Last Saturday morning, YaYu came home from her service project and handed Brett and I a bag: “I brought these for you.” Inside the bag were two still-warm and fluffy malasada, or as they are sometimes called, “Hawaiian doughnuts.”
I avoid most carbs and can say no to a doughnuts, but I will not say no to a malasada. First of all, they are delicious. Second, we don’t see them very often because they sell out very quickly here.
Traditional egg-shaped and sugar-coated malasada may look like a regular doughnut on the outside, but their appearance hides the deliciousness inside. They’re way more rich and flavorful than a regular doughnut. Yeast-raised and fried, malasada dough contains egg, usually one egg to every cup of flour, and they’re also made with either evaporated milk or cream.
Malasada came to Hawai’i with the Portuguese workers who were brought to work on the sugar plantations. The Portuguese were mostly hired from Madeira and the Azores, considered highly desirable because they were skilled from working on sugar plantations there. Like other plantation workers they brought recipes from their home country with them, including malasada.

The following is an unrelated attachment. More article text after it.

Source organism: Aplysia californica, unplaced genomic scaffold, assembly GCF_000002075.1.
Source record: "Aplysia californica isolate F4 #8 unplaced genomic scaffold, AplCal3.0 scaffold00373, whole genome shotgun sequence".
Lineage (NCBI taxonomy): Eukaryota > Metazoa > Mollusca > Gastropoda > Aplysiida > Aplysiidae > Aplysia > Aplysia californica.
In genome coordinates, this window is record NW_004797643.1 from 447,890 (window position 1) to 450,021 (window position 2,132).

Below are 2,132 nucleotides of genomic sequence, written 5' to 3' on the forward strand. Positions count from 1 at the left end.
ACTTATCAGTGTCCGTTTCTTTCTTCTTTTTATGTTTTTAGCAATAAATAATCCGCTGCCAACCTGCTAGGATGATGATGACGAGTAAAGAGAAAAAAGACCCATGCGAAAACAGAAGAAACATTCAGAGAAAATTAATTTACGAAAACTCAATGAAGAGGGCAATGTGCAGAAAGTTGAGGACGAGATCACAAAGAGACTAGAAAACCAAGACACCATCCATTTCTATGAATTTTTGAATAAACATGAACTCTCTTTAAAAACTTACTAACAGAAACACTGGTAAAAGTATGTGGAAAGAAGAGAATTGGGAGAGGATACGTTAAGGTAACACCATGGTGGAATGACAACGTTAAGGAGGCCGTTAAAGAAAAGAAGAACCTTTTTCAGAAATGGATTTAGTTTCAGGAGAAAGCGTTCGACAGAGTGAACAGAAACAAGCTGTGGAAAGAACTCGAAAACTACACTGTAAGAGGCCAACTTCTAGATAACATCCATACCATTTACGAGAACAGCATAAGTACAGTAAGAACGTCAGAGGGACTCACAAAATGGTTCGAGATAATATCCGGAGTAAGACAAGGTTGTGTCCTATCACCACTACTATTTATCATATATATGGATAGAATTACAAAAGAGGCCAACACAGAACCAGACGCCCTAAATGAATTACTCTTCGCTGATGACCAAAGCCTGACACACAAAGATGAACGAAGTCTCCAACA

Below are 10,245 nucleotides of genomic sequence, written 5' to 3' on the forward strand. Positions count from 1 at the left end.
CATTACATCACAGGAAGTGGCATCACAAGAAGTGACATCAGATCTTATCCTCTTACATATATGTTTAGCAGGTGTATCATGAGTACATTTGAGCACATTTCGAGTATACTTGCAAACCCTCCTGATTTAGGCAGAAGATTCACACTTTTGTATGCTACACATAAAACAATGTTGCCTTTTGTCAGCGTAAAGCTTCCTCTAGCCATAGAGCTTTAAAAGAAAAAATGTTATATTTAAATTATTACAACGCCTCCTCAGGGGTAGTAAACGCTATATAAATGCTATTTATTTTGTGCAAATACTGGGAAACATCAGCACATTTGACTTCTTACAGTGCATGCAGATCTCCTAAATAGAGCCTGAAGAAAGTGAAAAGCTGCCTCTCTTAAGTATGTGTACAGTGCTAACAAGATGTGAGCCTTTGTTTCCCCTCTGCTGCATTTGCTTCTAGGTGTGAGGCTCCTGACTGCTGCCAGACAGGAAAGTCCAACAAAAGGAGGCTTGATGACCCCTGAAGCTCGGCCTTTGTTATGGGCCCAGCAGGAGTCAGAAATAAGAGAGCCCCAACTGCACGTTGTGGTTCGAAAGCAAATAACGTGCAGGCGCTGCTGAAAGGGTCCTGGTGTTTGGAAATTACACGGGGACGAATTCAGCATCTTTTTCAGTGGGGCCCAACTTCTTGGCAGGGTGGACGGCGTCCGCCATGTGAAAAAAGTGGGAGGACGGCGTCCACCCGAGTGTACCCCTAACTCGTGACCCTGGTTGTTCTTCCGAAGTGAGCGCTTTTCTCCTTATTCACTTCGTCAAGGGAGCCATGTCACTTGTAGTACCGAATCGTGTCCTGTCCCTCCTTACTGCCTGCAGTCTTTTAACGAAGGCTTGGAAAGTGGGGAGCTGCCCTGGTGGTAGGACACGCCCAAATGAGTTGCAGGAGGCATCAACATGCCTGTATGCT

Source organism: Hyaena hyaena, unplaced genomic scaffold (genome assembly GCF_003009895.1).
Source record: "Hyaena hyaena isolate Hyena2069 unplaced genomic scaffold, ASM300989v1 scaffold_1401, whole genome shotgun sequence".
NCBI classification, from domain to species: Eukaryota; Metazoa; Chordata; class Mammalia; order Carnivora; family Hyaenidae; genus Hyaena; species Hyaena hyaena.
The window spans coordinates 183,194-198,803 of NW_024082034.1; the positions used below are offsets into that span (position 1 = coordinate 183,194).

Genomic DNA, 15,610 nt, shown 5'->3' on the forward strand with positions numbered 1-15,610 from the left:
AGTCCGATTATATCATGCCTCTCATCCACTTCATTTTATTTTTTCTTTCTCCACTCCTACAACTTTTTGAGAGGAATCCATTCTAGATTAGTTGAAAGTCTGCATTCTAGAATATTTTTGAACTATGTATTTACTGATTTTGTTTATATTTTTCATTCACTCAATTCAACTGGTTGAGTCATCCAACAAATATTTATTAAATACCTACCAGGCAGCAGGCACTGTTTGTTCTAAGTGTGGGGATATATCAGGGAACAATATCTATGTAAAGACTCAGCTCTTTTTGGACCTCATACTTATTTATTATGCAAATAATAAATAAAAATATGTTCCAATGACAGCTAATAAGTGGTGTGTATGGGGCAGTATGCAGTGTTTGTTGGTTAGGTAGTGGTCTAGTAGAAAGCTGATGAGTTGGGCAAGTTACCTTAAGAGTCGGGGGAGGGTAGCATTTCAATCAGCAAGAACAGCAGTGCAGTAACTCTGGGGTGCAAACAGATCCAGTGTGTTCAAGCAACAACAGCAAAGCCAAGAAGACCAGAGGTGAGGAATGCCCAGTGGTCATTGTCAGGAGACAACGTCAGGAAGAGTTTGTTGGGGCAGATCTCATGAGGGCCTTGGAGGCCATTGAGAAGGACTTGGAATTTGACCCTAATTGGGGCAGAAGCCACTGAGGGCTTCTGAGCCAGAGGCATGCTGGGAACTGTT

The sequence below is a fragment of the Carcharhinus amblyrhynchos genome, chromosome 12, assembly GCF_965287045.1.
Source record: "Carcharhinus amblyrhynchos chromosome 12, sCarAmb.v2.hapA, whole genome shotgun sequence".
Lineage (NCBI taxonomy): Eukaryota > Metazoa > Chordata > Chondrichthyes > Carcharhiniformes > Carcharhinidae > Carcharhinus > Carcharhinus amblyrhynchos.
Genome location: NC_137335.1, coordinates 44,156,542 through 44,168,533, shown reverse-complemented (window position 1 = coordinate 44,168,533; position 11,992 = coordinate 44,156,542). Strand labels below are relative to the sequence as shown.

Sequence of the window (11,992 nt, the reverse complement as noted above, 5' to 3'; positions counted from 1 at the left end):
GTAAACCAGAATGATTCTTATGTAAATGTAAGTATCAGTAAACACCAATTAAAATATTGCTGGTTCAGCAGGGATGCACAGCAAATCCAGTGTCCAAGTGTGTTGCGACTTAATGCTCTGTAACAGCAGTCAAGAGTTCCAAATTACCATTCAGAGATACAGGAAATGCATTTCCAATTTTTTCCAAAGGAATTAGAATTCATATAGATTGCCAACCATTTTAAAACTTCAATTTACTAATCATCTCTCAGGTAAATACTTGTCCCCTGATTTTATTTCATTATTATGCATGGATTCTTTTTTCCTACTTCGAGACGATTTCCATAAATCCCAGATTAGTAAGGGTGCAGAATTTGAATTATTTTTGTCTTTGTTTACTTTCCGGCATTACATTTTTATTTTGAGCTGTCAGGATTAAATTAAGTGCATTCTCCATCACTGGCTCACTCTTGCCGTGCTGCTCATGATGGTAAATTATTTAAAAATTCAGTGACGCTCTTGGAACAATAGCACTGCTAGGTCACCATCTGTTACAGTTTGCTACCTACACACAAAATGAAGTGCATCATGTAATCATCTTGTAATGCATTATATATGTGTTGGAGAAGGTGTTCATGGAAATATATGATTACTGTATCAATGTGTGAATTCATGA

The most famous place to buy malasada in Hawai’i is Leonard’s in Honolulu. Leonard’s claims to be the original malasada bakery in Hawai’i and they are well-worth a stop. While a traditional malasada is plain, they can also be filled with custard or coconut-flavored haupia, and Leonard’s carries a wide variety of filled malasada as well as plain. They make the doughnuts all day long so fresh ones are always available. That’s a good thing – allowed to cool for too long, a malasada becomes dense and more like a fat bomb than a doughnut.
Here on Kaua’i, malasada can be somewhat tricky to find. You have to know where to go and be willing to get up early to get them because they sell out quickly. Malasada are traditionally associated with Mardi Gras and the Lenten season, so a few more places around town recently had them available, although we abstained then. They are definitely worth searching out though if you are visiting, and nothing goes better with a hot cup of coffee!